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masquerade

[mas-kuh-reyd] /ˌmæs kəˈreɪd/
noun
1.
a party, dance, or other festive gathering of persons wearing masks and other disguises, and often elegant, historical, or fantastic costumes.
2.
a costume or disguise worn at such a gathering.
3.
false outward show; façade; pretense:
a hypocrite's masquerade of virtue.
4.
activity, existence, etc., under false pretenses:
a rich man's masquerade as a beggar.
verb (used without object), masqueraded, masquerading.
5.
to go about under false pretenses or a false character; assume the character of; give oneself out to be:
to masquerade as a former Russian count.
6.
to disguise oneself.
7.
to take part in a masquerade.
Origin of masquerade
1580-1590
1580-90; earlier masquerada, mascarado, pseudo-Spanish forms of Middle French mascarade < Upper Italian mascherada; see mask, -ade1
Related forms
masquerader, noun
Synonyms
1. mummery.
Dictionary.com Unabridged
Based on the Random House Dictionary, © Random House, Inc. 2017.
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Examples from the Web for masquerader
Historical Examples
  • She had seen him too many times in the masquerader's Shows at Annapolis.

    Peggy Stewart at School

    Gabrielle E. Jackson
  • If Gibson is a masquerader in league with Cummings he must be exposed.

    Spring Street James H. Richardson
  • The hopes of the masquerader were depressed by the fears of the real man.

    A Summer's Outing Carter H. Harrison
  • A soft chuckle reached her ear, and she knew that he knew he saw a masquerader.

    The Brand

    Therese Broderick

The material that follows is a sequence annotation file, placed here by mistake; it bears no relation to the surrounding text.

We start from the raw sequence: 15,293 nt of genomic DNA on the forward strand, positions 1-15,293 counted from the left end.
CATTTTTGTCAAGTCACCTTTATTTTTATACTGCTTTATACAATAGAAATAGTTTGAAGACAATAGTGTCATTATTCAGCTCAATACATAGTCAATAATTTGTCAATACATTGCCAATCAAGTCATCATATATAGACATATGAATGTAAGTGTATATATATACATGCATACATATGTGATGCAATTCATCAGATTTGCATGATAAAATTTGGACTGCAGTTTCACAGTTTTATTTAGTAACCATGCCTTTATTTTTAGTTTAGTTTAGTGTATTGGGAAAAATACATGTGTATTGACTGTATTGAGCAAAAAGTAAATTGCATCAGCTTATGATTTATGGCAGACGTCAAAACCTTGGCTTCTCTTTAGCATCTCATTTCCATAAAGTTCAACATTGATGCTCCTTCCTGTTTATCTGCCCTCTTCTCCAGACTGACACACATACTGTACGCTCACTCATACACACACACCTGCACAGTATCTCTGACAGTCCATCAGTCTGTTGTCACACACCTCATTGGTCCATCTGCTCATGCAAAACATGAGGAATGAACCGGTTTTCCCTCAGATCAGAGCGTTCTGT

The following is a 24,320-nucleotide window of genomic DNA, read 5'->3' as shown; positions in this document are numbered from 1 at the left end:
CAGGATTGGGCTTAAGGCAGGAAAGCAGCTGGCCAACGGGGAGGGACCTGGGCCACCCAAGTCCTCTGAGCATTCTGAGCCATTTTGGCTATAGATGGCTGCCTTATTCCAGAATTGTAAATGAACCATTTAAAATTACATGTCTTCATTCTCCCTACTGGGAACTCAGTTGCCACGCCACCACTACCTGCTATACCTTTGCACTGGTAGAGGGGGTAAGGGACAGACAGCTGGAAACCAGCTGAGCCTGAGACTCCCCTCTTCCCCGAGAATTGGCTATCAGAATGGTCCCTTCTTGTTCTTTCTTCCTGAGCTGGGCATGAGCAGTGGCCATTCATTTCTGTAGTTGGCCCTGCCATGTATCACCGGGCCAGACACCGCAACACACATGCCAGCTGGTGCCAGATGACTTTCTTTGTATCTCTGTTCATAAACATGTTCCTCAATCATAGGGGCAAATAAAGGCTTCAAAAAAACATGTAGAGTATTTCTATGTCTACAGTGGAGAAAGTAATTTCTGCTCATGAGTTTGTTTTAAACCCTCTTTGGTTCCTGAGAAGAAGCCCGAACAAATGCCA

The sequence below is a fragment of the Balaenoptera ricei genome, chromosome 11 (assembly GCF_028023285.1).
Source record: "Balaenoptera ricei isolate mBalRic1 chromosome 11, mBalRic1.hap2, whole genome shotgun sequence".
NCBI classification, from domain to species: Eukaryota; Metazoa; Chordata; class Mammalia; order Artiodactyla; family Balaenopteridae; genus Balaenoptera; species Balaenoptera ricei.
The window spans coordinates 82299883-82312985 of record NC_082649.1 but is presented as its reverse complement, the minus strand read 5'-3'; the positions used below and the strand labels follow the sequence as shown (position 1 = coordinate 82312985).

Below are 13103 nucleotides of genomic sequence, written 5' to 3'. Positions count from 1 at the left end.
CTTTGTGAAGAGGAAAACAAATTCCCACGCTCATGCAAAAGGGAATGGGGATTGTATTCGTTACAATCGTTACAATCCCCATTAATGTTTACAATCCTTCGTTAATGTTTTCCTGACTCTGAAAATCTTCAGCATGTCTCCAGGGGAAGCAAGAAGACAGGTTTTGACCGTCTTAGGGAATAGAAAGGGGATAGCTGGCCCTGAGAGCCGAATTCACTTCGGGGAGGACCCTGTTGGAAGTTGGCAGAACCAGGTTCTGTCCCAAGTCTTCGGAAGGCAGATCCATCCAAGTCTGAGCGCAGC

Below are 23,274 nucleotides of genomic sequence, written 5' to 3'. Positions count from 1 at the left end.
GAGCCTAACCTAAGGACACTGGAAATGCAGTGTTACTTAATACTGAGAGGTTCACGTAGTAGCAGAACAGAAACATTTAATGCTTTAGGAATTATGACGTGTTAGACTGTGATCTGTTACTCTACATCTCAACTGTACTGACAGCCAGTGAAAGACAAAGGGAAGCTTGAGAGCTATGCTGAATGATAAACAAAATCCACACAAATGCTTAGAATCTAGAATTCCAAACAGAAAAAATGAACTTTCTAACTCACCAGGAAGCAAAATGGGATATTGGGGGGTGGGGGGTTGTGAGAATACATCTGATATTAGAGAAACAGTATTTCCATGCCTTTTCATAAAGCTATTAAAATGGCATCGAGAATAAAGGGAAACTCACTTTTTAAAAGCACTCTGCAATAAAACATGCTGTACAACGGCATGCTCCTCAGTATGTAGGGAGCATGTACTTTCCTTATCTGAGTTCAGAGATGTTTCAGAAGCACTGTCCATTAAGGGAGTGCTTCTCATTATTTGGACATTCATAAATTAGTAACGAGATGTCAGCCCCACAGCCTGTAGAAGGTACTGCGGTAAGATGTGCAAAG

• "But she called me a hypocrite; a Christian masquerader, Dogvane," he said.

  • Nature herself had cast Mr. Monk in the very mould of a masquerader.

    Alias The Lone Wolf Louis Joseph Vance
  • "The devil is a gentleman," the masquerader insisted firmly.

    The Day of Days Louis Joseph Vance
  • At all events, he would go out until Crailey had come and left again, for he had no desire to behold the masquerader's return.

    The Two Vanrevels Booth Tarkington
  • I am reading that most clever and wonderfully well-written novel, 'The masquerader.'

    The Fiction Factory John Milton Edwards
  • Twice she had tried to get Hentzi aside and learn what news, if any, had come of the masquerader.

British Dictionary definitions for masquerader

masquerade

/ˌmæskəˈreɪd/
noun
1.
a party or other gathering to which the guests wear masks and costumes
2.
the disguise worn at such a function
3.
a pretence or disguise
verb (intransitive)
4.
to participate in a masquerade; disguise oneself
5.
to dissemble
Derived Forms
masquerader, noun
Word Origin
C16: from Spanish mascarada, from mascaramask
Collins English Dictionary - Complete & Unabridged 2012 Digital Edition
© William Collins Sons & Co. Ltd. 1979, 1986 © HarperCollins
Publishers 1998, 2000, 2003, 2005, 2006, 2007, 2009, 2012
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Word Origin and History for masquerader

masquerade

v.

1650s, from masquerade (n.). Related: Masqueraded; masquerading.

masquerade

n.

1590s, "assembly of people wearing masks and disguises," from French mascarade or Spanish mascarada "masked party or dance," from Italian mascarata "a ball at which masks are worn," variant of mascherata "masquerade," from maschera (see mask (n.)). Figurative sense of "false outward show" is from 1670s.

Online Etymology Dictionary, © 2010 Douglas Harper
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